Part Four Of The Ewe Heritage Defined
Dr. Ephraim K?ku Amu was born on 13th September, 1899 at Peki-Avetile in Ghana's Volta Region. He grew with a love for music and agriculture and also developed a strong interest in crafts and preaching. His father was a traditional drummer, singer and carver. He was a music teacher, teaching many of Ghana's pioneering highlife stars and music legends. He had particular interest in the instruments Atenteben - flute (for which he wrote music) and Seprewa. He was also very keen on writing music that reflects Ghana's native languages. In his compositions, he used various music genres to reflect the times, mostly highlife, pop, choral and Asafo music. Some of his famous songs include Fare thee well, Maw? d? na Yesu, Nkwagye Dwom, Dwonto, Yetu Osa, Israel Hene, Onipa da wo ho so and Yaanom Abibirimma, Yaa Amponsah. His most famous song is Yen ara asase ni (also known as Miade nyigba lolo la and Wo dientse wo shikpon ne) which has pretty much become a national song. There have been calls for it to be adapted as a national anthem as well. He was given an honorary doctorate degree from the University of Ghana for his services and contribution to Ghanaian music. He was instrumental in the building of the school of music in Legon. He also led a group from the school in Legon to play at the Lincoln Center in New York where he received a standing Miade Nyigba Lolo La Miade nyigba lolo la, enu wonye woafo asia Mia togbuiwo tso wofe agbe gbledeta xoe nami Edo nye kpliwo ha dzi be miawo miato sinu Nuvevie nyanya, didodo kple amedokui to didi Gble mia zoli hegble miade nyigba ale gbegbe Chorus Denyigba wo nyonyo, denyigba wo gbegble Alesi nele ko sigbe ko woano daa © Dr. Ephraim Amu Ephraim Amu’s fame in Ghana rested, in part, in his ability to rescue local songs from a stockpile of neglected native lore, and work them skillfully into new compositions. He pulled into the Akropong Presbyterian church a tremendous body of local songs built on different scales, rhythms, melodies, and harmonies such as the Adenkum (Fanti), Adowa (Asante), and others. An old song, Yaa Amponsa, happened to be one “naughty” example, but a fine piece of music that craved an empathetic advocacy and a new hearing. (It was a love story of a young man attempting to woo back an old flame). One may choose to call the lyrics of Yaa Amponsa a street song named desire, or a tantalizing ballad whose caresses possess teasing spasms. But Amu saw two possibilities about the revival of such songs into the church: one, once the lyrics were cleaned up, the tunes, the melodies and the rhythms were perfect for worship; and two, more gusto could be brought into church services in contrast to the flock’s aloofness with the imported hymns. Amu must have thought deeply about this particular leap. Finally, it happened. The new sanitized Yaa Amponsa which he taught his students made its debut on the grounds of Akropong Presbyterian Training College. The new version rippled steadily, and caught the delight of the neighbouring communities. It touched base with the freer days of highlife. The success of this effort nudged him on, and he re-introduced other familiar upbeat tunes into the church through the Akropong Church Singing Band which he led. Soon, the illiterate, timid, self-conscious congregations that had shied away from the foreign hymns, dropped each inhibition, put their own moments into the spotlight lifting up their hearts, guts and voices in triumphant hosannas. Had there been prizes for the best methods of proving Christianity to the masses, Amu would have won the awards “hands down” as the late dear Dan Lartey would say. Only an interfaith superstar could have achieved such successful crossovers. But you never know how people see things. As with most innovative causes, some sized up the situation cagily, and a time-bomb was planted. At the onset the European missionaries couldn’t tell the source of the congregation’s new vigour. But, the local pastors smelled a “rascal”. They got frightened by a false fire, took offence, and pronounced Amu’s songs and drums “heathen” and “pagan.” The “papists” set to work, mongering a rearguard action. What had started out benignly as a renaissance turned into a subliminal tussle over who’s afraid of Yaa Amponsa. Such was the attitude, dictated by small jealousies, perhaps, but also by a sincere conviction that Amu’s successes with the illiterate flock might turn asunder the church’s modus operandi. With the local clergy having re-defined themselves by excluding or demonizing their own culture, Amu’s net had cast grave suspicions on the purity of their own souls. But the new faith the pastors thought they were about to lose turned out to be rather like the loss of a hefty crate, which one discovers afterwards to have been full of scrap. The clergy wouldn’t care to look to see that Amu was merely “domesticating” church music, and that he wasn’t at war with Christianity. He was now not merely opposed, but the clergy warned him, and kept him at an arm’s length. But, like a karate contest where the opponent’s strength was used against him, the vilification motivated so much of Amu’s best works. Untamed and undeterred, he poured out from his muse song after song, notably, Onipa da wo ho so; Yaanom abibiri mma; Biakoye; and the epic - Yen ara asase ni - now regarded as a most appropriate national anthem for Ghana (played by GBC television to conclude nightly telecasts). Amu’s Yen ara asase ni served as the living metaphor for one nation, one people, in a covenant of loyalty, incorruptibility, diligence, progress, and love. Regardless, Amu’s ways at Akropong continued to be suspect. But to him, fads were slippery creatures; and imported fads that created lifelong dependency, were likely to be more slippery than most. To him, the by-heart copying of all things foreign were silver-lined absurdities he’d rather avoid (and hoped his compatriots would too), and stay African, pure and simple. Other rebellions lay in his way. He questioned the need for “the warm European clothes with starched collars and tightly knotted ties” worn by the so-called educated who should know the tropics better, and wondered why the elite saw nothing strange in the situation. So stuffed for church, he queried, how could priests lift up children in faith, and embrace them like Jesus, the great teacher himself? Given that the pastors could, understandably, not walk on water, nor convert water into wine, nor heal lepers, but the miracle of hugging little children they could perform; could they not? He asked yet again, why the learned lawyers and judges not appear professionally and comfortably in the local ntama at High Court, instead of the hectic cloaks and the monstrous wigs of medieval Europe? What sticks were the elites and the church waiting to part the seas with? The time was out of joint, and he was determined, a humble son of the local river, to set things right. His fame preceded him as one not about to be thrown off his freedom horse and be reshackled, and one who would not suffer his essence to be diluted by some holier-than-thou pranks. The large support he was gathering opened up a question for a sweeping survey of the country. He thought aloud that while the local elites looked to bourgeois Europe for their religious and social examples, the threads of native wisdom could knit the Gold Coast together. One good day, sporting a defiant spirit, he mounted the pulpit modeling a Kente cloth and a jumper, against the backdrop of a ready choir with native fire in its belly. With such a delicate provocation, he placed the podium close to the nearest exit, with his good foot by the door. He wasn’t about to suffer a papal ambush. Like a Biblical prophet in the fashion of Isaiah, his admonitions and posture were spreading out like burning bushes. Amu qualified for ordination into the church, but his “devil” image was the African dress in the pulpit, and the “heathen” songs and drums in his heart. The Synod committee, the highest Presbyterian court in the land, cautioned him, and coolly gave him time to go figure the risks. This was a monopoly, they warned, and not a game two sides could play. Amu was now too conspicuous for brawny egos to ignore, and way past prayers. His begotten ways and means peeved the tougher patriarchs. But his mind was well mapped: faced with a thorny dilemma where the flock were either bludgeoned into believing or bullied into disbelieving, he opted for a simpler medium, namely “domesticating” the church on his terms. His full poetic substance was reserved for posterity. Cast upon the waters years ago, this idea has today come home to roost like a prophesy, and pastor-preneurs are cashing in with relish. What could he compare the clergy of his generation to? He played their songs, they didn’t dance. He sang a dirge, and they didn’t mourn. As for the Gold Coast Presbyterian church, her flock had tasted forbidden songs, and lost their innocence. The synod was decided. They had come to the very point in a temptation trial where Amu must now quit. And to quit, he refused. To Amu the African culture needed resurrection, and he was prepared to be crucified for it. And nailed he was! In the crowning irony, Amu was sacked (in 1933) in a letter signed, Your brother in Christ. It was said that the reasons piled in the note were absurd enough to make a grown man cry. Stormy protests were raised but to no avail. But, after Amu, it took three new tutors to fill his shoes at Akropong: single-handedly he had taught music, religion, (the feed-yourself-type) agriculture, and Ewe. He had come out of the squabble with greater pride. It was hard not to know who was in a sorrier state. Merit - like water - finds its own level, though it may have to meander through rugged loops before it settles. His flame did not flicker out. Vaster doors began to open up. Before he had left Akropong following the dismissal, and without applying for a job, Rev A.G. Fraser of Achimota College snatched him up, “You may come as soon as you can.” One man’s poison had become another man’s venison. The sparks flew out and lit a brighter horizon. The Reverend Robert W. Stopford later assigned Amu to build a music school there, perhaps an earlier (1920) dream of Governor Gordon F. Guggisberg. At Achimota, Amu found a ready school poised with resources and privileges. Taking a grip of the new turf, he continued to advance his bold world of African music. Somehow it was not only natural but ordained that the man and his quests be joined together as one. He was about 35 years young and, as if by a covenant, another 60 years lay at his feet. As it was, (to mimic the eminent Lytton Strachey) being born in the baby years of the last century, coming to maturity within a humble Christian environment, and living long enough to witness the victories of science and technology, yet Amu, strangely enough, seemed to revive in his own person, in his own initiatives, and never needed to pull rank. Western acquired vanity make no impressions whatsoever on him. Ephraim Amu entered his village in his sleep, Monday 2nd January 1995, at age 95. In considering his legacy, the title of one of his Twi songs served as a sacred epitaph: Meko makoda na mada preko; I will rest in peace. The biography - Amu, The African: A study in vision and courage - by Fred Agyemang, published by Asempa Publishers (1988), is a must read. The late Mr Agyemang, a former director of the Ghana Institute of Journalism, has provided leads to revive the essence of this amazing Ghanaian teacher. It always causes shivers to hear the Winneba Youth Choir, and others, do justice to Amu’s compositions, especially, Yen ara asase ni, the very symbol of Ghana’s spiritual future.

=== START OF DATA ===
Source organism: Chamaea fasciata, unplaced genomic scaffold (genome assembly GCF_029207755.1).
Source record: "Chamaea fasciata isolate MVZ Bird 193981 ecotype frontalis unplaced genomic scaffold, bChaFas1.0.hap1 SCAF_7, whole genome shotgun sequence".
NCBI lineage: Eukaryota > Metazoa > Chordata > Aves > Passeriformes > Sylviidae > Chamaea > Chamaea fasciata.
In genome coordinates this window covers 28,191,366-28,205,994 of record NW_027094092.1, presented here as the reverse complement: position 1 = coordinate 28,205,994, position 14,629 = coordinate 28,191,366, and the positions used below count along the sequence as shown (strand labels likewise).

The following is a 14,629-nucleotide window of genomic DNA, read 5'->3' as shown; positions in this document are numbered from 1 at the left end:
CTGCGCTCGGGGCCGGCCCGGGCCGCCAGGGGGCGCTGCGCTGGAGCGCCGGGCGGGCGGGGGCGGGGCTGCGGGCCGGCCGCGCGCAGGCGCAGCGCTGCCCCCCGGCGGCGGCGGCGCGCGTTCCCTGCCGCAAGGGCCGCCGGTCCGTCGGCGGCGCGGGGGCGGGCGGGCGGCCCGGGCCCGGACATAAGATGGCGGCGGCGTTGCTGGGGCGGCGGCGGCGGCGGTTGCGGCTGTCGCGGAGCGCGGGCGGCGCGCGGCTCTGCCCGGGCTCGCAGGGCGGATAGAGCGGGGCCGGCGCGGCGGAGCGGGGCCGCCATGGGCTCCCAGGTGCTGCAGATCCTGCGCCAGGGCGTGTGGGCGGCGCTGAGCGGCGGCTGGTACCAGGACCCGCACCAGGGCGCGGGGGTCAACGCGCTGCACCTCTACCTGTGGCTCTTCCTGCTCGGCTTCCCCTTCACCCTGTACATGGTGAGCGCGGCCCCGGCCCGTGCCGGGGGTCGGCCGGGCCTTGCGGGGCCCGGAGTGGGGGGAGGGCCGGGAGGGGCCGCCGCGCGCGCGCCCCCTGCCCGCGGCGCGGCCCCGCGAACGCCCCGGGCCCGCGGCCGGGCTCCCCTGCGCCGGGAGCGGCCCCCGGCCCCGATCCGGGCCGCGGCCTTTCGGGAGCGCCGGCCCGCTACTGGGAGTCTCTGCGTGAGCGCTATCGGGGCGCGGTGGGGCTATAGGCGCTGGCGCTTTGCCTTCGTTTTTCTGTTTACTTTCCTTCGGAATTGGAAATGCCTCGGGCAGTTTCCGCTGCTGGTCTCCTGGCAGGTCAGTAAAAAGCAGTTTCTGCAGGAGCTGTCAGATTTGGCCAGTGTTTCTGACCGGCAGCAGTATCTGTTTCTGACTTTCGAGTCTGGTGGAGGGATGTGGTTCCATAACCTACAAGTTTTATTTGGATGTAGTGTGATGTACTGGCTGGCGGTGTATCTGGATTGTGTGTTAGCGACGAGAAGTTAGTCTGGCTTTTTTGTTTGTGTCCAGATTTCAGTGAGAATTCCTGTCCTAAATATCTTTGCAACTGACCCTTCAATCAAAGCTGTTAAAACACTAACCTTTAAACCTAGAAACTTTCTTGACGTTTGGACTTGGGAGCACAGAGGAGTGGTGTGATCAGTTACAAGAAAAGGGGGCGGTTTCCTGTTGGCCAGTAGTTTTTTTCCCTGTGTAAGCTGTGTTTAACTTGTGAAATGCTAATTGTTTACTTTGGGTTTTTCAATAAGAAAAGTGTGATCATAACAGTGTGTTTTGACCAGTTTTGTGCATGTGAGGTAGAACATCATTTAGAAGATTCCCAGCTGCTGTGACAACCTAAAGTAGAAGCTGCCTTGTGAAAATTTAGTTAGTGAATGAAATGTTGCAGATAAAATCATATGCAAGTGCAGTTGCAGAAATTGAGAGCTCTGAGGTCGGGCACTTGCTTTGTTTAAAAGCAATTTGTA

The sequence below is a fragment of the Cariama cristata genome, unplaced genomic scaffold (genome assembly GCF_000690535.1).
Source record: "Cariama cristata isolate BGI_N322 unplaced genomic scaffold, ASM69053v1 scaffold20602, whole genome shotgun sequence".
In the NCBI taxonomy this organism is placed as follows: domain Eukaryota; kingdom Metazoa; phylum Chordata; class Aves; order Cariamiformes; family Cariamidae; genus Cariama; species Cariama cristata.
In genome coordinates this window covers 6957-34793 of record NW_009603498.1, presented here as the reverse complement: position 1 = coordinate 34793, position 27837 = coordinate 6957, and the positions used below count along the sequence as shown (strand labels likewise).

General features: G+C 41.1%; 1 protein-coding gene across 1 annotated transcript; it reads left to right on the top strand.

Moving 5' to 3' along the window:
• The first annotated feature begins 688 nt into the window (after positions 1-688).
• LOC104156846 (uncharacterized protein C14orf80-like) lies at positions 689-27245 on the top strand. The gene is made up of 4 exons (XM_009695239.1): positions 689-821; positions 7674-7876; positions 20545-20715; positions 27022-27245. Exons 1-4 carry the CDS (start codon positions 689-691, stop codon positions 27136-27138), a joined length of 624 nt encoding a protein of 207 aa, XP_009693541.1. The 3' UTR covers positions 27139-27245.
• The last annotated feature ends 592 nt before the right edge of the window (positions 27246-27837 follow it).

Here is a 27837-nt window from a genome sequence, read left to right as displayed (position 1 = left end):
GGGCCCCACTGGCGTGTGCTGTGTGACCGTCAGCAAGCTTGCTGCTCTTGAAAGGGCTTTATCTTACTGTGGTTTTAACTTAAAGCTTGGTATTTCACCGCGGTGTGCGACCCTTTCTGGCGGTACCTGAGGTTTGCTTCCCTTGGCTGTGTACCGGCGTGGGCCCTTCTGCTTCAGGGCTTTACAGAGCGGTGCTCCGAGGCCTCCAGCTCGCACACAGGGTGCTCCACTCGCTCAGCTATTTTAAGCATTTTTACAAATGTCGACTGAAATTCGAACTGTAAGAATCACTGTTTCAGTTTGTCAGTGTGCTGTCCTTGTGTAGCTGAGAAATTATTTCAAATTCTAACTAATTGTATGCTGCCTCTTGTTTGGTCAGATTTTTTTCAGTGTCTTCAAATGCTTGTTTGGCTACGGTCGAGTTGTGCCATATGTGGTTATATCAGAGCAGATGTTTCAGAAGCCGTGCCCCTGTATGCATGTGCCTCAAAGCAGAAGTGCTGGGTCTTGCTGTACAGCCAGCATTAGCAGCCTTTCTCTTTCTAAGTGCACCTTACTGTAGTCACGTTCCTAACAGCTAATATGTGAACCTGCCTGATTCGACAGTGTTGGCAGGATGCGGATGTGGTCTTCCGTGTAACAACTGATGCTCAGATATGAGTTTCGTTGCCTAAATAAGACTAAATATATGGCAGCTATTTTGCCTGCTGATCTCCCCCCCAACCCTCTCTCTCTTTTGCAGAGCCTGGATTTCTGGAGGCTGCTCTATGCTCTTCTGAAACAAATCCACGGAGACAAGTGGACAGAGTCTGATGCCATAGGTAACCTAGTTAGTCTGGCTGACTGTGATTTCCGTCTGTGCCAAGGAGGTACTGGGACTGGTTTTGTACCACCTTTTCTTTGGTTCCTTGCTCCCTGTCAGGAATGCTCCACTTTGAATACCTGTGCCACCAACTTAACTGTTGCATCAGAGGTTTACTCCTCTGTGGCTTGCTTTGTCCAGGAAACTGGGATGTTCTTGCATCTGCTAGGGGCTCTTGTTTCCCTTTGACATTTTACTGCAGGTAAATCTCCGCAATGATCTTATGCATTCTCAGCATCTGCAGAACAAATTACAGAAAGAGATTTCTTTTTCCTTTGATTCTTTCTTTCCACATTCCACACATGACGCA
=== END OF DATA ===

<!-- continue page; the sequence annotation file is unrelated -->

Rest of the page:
Source: Samuel Adjei Sarfo